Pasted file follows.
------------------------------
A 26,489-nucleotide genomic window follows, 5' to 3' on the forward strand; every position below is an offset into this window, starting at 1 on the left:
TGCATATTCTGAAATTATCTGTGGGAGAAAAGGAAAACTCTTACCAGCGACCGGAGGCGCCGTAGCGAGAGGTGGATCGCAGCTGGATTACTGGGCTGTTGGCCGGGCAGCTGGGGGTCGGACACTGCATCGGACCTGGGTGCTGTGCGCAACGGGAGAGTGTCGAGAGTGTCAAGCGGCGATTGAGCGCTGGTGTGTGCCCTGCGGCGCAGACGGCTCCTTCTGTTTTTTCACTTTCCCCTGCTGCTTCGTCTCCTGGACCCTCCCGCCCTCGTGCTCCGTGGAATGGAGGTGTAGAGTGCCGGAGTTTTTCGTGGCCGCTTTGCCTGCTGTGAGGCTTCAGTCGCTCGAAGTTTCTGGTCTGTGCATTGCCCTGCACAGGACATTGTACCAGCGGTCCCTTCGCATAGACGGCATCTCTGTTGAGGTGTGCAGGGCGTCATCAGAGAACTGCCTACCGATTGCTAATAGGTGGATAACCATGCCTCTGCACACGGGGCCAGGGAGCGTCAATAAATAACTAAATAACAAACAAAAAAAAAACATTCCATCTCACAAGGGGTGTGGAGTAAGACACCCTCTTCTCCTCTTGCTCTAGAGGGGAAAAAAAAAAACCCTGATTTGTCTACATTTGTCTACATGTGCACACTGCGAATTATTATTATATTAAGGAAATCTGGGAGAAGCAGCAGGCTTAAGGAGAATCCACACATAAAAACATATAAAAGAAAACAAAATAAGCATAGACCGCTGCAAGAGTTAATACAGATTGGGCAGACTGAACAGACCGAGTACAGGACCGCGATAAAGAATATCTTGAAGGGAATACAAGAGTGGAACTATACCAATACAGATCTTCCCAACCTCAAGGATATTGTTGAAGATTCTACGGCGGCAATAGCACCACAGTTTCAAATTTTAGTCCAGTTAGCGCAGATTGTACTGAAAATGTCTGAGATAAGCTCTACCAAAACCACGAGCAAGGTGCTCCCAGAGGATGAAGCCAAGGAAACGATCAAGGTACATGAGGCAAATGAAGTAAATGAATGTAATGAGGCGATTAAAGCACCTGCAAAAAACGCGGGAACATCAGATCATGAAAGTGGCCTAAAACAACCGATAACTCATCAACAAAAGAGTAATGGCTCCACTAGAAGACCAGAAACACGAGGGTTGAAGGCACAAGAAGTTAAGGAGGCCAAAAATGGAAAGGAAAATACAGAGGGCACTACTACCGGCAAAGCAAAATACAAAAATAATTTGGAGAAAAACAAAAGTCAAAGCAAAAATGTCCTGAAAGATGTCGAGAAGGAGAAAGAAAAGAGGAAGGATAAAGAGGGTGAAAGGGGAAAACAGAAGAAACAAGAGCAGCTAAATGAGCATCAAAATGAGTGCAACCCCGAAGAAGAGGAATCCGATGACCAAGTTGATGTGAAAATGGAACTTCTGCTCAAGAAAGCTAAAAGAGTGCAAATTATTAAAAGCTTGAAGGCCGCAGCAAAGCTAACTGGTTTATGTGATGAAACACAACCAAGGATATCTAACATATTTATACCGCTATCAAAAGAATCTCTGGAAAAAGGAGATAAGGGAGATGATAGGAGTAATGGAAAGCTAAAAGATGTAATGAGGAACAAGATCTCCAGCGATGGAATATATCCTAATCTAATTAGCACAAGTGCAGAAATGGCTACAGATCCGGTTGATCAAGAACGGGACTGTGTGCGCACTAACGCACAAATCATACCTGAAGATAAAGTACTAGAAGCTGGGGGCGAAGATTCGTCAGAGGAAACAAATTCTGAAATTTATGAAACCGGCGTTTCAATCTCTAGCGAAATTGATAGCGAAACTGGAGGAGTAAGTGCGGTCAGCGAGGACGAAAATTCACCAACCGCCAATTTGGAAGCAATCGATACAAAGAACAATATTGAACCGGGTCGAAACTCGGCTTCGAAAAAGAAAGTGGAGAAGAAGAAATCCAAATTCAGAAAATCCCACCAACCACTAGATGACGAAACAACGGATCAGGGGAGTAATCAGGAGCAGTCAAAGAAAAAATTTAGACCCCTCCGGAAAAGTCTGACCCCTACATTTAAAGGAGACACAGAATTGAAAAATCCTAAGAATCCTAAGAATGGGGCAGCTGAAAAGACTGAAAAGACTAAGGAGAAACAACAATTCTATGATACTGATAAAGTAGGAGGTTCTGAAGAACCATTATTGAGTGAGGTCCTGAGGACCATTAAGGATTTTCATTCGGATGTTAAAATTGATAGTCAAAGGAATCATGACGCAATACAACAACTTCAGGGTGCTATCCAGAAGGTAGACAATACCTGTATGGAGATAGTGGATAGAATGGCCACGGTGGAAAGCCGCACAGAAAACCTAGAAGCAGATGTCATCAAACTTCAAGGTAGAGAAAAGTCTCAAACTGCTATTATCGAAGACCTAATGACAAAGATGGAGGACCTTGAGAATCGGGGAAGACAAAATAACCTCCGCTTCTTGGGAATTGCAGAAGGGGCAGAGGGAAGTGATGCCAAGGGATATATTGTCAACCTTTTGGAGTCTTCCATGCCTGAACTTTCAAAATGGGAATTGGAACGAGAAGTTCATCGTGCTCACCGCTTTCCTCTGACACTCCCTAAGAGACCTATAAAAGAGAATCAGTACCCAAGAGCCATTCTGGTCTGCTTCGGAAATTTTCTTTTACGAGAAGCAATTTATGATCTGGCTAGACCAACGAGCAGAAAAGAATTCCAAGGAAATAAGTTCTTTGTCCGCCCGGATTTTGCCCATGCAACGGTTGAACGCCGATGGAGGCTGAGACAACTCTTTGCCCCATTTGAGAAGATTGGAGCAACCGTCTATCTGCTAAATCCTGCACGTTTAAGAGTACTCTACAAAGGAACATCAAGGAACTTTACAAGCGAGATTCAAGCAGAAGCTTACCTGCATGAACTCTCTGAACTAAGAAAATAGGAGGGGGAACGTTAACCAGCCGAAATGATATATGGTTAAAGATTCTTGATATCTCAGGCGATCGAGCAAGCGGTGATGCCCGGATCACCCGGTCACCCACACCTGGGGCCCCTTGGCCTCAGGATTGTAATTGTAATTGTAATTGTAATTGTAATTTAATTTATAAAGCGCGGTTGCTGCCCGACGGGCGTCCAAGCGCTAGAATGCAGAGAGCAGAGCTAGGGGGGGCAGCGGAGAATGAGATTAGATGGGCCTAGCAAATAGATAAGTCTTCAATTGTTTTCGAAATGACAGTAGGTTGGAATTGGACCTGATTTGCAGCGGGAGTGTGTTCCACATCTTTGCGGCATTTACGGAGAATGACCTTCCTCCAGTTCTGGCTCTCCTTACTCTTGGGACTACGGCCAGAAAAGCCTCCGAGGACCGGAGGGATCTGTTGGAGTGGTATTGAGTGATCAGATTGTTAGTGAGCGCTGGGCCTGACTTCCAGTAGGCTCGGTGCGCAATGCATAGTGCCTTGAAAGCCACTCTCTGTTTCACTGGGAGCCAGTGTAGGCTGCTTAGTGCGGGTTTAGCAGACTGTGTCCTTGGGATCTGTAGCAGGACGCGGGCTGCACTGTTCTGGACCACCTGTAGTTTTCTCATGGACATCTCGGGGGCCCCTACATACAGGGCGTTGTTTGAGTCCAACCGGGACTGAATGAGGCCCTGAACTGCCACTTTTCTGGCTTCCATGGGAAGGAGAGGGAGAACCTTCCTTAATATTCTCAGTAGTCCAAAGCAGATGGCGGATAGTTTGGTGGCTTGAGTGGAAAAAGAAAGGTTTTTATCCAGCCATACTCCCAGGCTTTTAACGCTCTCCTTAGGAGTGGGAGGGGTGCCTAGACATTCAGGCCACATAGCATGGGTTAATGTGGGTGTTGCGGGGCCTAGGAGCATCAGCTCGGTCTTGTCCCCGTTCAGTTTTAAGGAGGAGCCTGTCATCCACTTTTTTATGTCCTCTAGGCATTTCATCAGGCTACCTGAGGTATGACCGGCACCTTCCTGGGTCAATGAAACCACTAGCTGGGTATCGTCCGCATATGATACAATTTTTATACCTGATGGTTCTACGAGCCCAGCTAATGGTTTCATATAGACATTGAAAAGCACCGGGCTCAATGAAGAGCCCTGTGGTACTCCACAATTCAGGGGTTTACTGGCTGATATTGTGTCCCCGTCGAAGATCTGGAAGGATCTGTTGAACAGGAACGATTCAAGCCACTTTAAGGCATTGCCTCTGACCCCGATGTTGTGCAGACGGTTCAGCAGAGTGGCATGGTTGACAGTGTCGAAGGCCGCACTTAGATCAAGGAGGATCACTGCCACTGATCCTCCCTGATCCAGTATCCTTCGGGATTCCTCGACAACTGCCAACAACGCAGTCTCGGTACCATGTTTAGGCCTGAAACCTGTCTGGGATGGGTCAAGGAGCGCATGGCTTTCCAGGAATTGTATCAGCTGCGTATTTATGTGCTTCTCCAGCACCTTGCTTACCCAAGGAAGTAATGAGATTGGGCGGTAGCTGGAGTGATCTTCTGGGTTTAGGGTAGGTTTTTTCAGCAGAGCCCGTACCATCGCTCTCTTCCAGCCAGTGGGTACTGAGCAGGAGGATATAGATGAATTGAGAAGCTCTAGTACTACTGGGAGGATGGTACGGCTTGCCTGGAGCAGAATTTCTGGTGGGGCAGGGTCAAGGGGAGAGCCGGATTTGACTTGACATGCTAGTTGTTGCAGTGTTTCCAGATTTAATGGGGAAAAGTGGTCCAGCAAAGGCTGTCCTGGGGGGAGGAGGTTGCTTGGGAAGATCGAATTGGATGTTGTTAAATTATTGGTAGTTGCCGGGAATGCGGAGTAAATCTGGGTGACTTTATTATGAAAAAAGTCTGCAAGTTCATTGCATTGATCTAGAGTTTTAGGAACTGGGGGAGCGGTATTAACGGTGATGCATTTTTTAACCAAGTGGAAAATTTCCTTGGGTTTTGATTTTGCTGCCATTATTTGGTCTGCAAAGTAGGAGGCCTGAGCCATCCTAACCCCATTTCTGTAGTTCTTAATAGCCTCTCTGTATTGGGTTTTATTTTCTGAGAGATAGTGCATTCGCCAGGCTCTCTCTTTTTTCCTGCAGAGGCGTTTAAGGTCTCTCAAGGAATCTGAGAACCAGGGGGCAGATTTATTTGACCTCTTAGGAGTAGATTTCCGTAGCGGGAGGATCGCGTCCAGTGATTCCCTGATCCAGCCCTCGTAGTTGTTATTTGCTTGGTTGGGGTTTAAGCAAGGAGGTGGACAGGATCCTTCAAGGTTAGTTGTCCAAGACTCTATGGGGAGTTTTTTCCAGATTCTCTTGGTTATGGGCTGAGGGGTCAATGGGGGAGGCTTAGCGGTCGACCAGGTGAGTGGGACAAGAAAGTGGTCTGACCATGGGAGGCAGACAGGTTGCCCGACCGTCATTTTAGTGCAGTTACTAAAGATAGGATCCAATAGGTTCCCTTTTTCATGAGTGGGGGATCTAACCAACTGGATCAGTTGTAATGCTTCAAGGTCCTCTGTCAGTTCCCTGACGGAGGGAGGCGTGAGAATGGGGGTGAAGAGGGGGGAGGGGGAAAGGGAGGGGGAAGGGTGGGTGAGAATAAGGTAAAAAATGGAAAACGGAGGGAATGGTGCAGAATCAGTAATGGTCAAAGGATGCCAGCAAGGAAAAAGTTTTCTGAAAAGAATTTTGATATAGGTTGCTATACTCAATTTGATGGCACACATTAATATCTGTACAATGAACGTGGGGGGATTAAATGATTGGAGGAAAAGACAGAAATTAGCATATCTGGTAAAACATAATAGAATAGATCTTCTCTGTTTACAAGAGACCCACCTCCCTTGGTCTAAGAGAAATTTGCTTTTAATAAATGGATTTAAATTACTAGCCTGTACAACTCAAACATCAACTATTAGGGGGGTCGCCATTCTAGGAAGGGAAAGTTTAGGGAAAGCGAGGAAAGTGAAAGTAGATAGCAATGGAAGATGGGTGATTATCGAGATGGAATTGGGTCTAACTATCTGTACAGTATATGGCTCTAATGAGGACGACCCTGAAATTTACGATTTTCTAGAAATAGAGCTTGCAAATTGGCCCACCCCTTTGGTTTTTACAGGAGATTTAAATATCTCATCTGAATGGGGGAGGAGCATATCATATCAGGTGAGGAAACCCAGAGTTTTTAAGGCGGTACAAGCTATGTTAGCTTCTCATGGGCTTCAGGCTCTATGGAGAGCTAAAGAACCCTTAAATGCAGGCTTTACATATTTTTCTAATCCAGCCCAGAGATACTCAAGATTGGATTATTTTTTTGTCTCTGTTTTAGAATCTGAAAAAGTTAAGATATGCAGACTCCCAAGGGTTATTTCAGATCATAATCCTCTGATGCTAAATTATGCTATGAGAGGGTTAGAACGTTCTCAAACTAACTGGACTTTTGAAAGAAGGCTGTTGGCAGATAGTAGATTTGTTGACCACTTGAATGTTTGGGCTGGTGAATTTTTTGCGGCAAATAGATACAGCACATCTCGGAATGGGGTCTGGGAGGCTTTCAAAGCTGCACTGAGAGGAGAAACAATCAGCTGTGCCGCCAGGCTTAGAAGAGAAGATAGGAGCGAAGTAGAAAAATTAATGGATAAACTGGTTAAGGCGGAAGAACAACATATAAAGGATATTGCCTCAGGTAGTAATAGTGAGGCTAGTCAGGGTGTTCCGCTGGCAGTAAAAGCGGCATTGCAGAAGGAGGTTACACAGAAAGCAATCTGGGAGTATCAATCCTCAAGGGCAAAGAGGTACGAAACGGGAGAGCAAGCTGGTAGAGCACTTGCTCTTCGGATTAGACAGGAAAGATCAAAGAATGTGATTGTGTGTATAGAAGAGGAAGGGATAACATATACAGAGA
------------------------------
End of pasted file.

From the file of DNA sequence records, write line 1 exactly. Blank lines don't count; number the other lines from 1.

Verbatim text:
A 26,489-nucleotide genomic window follows, 5' to 3' on the forward strand; every position below is an offset into this window, starting at 1 on the left: